Welcome to another installment of Movies to Show My Son. This is the blog series were I discuss movies I can’t way to show my son in the future. I’ll be covering my own personal experience with the movie, movie and life lessons I hope he will learn, and lastly my concerns about showing said film. This week’s film is Toy Story.
Toy Story is one of those movies that I remember exactly the first time I saw it. I did not go to the theater much as a kid so I caught up with it when it hit VHS…yes VHS. I was home sick one day and we recently picked up a copy for our family. I would like to think my being home from school and recently buying Toy Story were unrelated but I cannot guarantee that to be the case.
Safe to say I spent much of that day watching Toy Story. If memory serves me correctly I ended up watching it a few times that very day. Obviously it was in an animation style I had never really seen before in the context of a film. Up to that point my greatest exposure to CGI animation was the animated cartoon series Reboot. This was on an entirely different level. I remember saying to my mom how real all the vehicles looked. I could have sworn the semi-truck that almost runs over Woody in the gas station was the same truck used in another favorite film at the time Terminator 2: Judgement Day.
I loved it so much it impacted what I wanted to get for by birthday that very month. I am not sure why but all I can remember wanting is my very own remote control car. No it was not a Buzz Lightyear or Woody figure I wanted, but rather a remote control car. Safe to say I was somewhat disappointed when I realized they do not go nearly as fast as this film leads you to believe. Oh and also how you would need to charge the battery for like sixteen hours for twenty minutes of playtime. It was awful. I grew up in some rough times.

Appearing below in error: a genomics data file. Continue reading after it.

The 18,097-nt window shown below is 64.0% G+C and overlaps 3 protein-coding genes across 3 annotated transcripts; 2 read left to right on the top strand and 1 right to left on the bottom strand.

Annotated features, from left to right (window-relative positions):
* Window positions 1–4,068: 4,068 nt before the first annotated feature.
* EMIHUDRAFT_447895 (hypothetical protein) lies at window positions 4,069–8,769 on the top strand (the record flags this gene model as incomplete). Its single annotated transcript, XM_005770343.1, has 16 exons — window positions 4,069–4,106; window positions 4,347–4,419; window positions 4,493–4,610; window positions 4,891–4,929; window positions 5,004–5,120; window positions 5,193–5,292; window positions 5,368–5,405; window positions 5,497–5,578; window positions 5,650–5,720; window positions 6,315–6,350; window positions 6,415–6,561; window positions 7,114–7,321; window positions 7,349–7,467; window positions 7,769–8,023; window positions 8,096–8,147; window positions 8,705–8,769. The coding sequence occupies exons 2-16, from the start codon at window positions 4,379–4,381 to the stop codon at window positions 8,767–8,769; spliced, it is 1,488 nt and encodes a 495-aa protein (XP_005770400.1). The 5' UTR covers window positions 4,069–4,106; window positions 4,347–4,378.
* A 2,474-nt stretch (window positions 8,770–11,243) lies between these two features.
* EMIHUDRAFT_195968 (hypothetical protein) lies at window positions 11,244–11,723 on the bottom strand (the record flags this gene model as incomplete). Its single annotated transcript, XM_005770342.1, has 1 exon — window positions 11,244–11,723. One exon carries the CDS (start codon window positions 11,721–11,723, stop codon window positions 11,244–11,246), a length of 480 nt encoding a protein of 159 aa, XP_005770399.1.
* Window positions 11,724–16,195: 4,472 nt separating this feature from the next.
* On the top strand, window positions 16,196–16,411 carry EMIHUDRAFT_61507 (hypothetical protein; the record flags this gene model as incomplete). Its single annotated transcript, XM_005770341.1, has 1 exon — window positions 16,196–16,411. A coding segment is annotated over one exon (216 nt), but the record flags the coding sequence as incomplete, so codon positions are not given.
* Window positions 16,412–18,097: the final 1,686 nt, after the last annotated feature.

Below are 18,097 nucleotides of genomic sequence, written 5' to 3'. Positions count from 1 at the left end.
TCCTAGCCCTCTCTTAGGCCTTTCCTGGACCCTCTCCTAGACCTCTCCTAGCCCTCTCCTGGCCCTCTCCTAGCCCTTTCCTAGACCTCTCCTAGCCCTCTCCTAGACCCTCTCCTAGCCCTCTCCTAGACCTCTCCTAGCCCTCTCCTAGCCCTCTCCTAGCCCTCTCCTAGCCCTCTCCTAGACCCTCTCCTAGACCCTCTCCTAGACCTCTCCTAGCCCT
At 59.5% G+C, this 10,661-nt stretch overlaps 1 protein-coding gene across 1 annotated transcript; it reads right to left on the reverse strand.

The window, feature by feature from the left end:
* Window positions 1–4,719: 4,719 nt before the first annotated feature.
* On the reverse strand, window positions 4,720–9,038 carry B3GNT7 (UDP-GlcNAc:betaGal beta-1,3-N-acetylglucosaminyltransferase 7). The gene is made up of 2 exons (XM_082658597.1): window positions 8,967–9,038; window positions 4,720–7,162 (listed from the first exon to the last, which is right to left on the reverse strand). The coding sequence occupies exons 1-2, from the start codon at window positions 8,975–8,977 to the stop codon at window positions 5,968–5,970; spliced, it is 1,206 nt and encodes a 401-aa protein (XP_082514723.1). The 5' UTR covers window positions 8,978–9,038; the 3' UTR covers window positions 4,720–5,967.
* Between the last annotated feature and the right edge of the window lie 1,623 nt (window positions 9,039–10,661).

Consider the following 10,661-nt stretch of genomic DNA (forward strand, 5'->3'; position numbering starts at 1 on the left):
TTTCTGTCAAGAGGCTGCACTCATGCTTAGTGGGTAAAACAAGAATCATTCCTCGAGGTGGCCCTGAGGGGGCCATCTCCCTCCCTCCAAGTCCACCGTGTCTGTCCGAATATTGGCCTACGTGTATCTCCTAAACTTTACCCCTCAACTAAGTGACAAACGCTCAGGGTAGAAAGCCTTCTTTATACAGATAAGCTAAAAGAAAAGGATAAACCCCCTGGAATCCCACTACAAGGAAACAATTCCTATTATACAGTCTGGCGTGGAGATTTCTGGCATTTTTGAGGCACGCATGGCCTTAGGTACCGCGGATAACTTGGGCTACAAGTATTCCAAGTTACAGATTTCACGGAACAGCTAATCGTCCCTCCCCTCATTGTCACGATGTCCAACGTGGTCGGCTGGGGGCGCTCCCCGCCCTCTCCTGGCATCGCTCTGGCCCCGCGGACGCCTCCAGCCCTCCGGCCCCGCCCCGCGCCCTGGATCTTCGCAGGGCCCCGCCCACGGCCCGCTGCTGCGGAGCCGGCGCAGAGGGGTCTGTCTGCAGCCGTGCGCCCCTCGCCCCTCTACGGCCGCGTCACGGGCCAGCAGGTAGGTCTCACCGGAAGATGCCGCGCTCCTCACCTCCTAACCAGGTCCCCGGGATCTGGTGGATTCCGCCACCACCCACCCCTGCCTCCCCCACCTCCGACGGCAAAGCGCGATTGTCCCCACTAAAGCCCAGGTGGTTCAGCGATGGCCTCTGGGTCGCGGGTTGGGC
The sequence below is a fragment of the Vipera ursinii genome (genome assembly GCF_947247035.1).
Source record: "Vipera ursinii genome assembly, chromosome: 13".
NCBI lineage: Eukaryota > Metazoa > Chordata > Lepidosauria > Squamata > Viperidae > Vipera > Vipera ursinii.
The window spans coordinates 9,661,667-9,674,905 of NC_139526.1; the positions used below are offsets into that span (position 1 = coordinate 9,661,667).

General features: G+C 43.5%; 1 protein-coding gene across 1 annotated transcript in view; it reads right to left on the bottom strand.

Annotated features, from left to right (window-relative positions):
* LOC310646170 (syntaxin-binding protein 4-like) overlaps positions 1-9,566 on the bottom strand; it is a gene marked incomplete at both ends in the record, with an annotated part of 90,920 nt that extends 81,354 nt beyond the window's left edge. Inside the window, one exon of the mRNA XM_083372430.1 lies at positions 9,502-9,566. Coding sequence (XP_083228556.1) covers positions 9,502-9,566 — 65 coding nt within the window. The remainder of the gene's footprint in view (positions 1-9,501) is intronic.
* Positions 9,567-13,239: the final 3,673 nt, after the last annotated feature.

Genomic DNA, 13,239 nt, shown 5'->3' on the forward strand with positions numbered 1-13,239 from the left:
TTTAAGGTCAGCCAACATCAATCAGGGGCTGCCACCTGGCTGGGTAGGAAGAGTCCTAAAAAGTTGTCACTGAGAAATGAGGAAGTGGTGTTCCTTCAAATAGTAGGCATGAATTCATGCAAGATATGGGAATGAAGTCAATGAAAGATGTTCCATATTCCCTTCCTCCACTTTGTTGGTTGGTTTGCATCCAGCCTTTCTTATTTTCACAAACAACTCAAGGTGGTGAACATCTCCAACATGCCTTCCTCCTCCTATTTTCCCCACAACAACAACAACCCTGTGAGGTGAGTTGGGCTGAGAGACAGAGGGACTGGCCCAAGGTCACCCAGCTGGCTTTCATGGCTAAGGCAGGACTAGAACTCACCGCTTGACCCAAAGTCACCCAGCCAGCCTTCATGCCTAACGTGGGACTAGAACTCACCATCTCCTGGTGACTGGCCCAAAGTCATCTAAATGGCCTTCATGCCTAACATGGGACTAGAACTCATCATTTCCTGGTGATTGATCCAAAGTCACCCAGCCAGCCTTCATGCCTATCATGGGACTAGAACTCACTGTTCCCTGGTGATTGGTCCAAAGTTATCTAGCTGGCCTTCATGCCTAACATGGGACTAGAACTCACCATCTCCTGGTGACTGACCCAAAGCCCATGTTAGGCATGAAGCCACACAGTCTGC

Age to Show:
This is kind of a cheat because my son has already watched this. Considering he was only twenty-two months old at the time I am not really counting it. I will say it kept his attention throughout, and up to this point not one TV show or movie has kept his attention that did not involve either Elmo, trains, or a random combination of both.
With that Toy Story can been seen as early as five if not earlier. The plot is very straight forward and the use of recognizable toys gives kids something to easily relate towards. My goal though is to wait at least a few years before showing Toy Story 3. With how the film plays on nostalgia it is best to have some distance between your first viewing of Toy Story and your first viewing of Toy Story 3.
Toy Story has a lot of landmarks to its name. Not only is it the first ever feature length CGI animated film it is also the first ever animated film nominated for best Screen Play. Rewatching this recently the nomination was well deserved. The script is so precise without a wasted moment. Within only the few frames you get an understanding of this world, who these characters are, and every characters’ personality type.
Where a lesson can be taught is how much each voice informs the audience about each character. Look at a character like Rex for example. Using the meek voice of Wallace Shawn may be stunt casting, but it is a stunt that works. Immediately Rex becomes a more interesting character simply by Wallace speaking his given lines. You have the same thing with casting Don Rickles as Mr. Potato Head and R. Lee Ermey as Sergeant. Yes their real life personas are part of what informs you about the character, but as a kid I did not have that background knowledge. However, once I heard Don Rickles’s shtick as Mr. Potato Head I was overtaken with laughter.